XS Tennis Village provided meals to those in need as a alternative site for helping rebuild the community. When asked about the initiative, Chelsea Clinton stated, “We need to give something back and I hope they will take that message and meaning with them after they leave tonight, whether back to their college or university campuses or throughout their lives.”
Chelsea Clinton was also accompanied by Mayor Rahm Emanuel for added support. “All of us have a responsibility to our fellow citizens, as Muhammad Ali said, the service to others is the rent we pay for our room here on earth,” Emanuel said.
With such a big turnout, Kamau’s presence was required in Chicago leaving coaching duties to Sylvester Black. Sylvester was able to fill the role coaching Sloane quite well as he did double duty with on-court coaching igniting a turnaround from Sloane after losing eight straight games to eventually win her semifinal match against KarolínaPlíšková 6-1 in the 3rd set.
With Sylvester backing him up, Kamau may have more opportunities to engage in the political scene of Chicago to make a real difference. The high crime and poverty stricken streets of Chicago could definitely use a sport like tennis to promote education and positive community development.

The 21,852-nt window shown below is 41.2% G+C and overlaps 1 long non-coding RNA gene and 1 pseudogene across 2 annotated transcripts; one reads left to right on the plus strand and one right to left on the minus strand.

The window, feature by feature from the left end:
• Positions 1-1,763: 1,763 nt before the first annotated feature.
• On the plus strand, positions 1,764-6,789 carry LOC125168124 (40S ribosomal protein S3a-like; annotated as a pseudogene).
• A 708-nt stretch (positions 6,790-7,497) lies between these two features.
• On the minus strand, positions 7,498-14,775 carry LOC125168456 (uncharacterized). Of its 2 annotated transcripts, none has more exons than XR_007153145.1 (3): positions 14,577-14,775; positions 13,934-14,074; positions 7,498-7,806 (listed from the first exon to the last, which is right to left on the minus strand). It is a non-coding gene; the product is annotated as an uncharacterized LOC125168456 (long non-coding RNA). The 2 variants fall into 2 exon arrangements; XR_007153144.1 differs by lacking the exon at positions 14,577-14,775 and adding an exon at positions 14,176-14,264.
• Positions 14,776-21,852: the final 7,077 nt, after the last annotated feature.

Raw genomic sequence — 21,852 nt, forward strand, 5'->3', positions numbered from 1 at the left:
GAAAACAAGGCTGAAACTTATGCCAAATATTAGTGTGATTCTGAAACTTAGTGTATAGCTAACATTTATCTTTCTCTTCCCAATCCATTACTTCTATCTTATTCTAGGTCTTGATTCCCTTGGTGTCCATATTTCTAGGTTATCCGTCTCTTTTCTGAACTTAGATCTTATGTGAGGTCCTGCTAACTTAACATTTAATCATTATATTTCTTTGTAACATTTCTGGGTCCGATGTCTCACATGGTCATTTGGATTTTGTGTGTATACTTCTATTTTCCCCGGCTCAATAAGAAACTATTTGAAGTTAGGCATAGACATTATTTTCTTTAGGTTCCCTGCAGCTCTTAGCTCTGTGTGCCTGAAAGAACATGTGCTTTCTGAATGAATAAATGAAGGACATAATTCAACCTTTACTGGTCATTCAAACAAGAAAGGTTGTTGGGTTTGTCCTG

From saving the community, hosting the Oracle Challenger Series to grooming the next US Open champion, Kamau and XS Tennis are destined for continued success. For more info about Kamau and his efforts at XS Tennis Village click here.
US Open Arts Courts by Chase in Los Angeles
By Editorial Team
Today eight tennis courts at Harvard Park in Los Angeles got a major upgrade as the USTA teamed with Chase Bank to facelift five facilities across the country with new artwork by local artists and celebrities. Harvard Tennis Center had a share in the effort as a key NJTL cite for the event.
This court resurfacing project was much needed within the community as more people outside of the sport see the Williams sisters playing on TV, but have no real connection to tennis in real life. These newly painted courts can be the spark needed to ignite tennis within a community that has been oftentimes forgotten.
Marty Woods of Pete Brown Junior Tennis Program (NJTL) and Malcolm Johnson of Chase Bank partnered to make the effort happen. During the ribbon cutting ceremony speakers referenced a common theme – “continued effort” to boost tennis within the inner city.
The USTA is making a concerted effort to promote the sport of tennis at the grass root level and the touch of art across five cities is a great way to spring the initiative across the country. The most important element of outreach is the follow up in regards to regular visits to the community and long lasting investments in the facilities, coaches and children within these junior development programs.
Pete Brown Junior Tennis Program (PBJTP) teams with US Open Art Courts
By Erin Maher / Thursday, May 17, 2018. US Open.org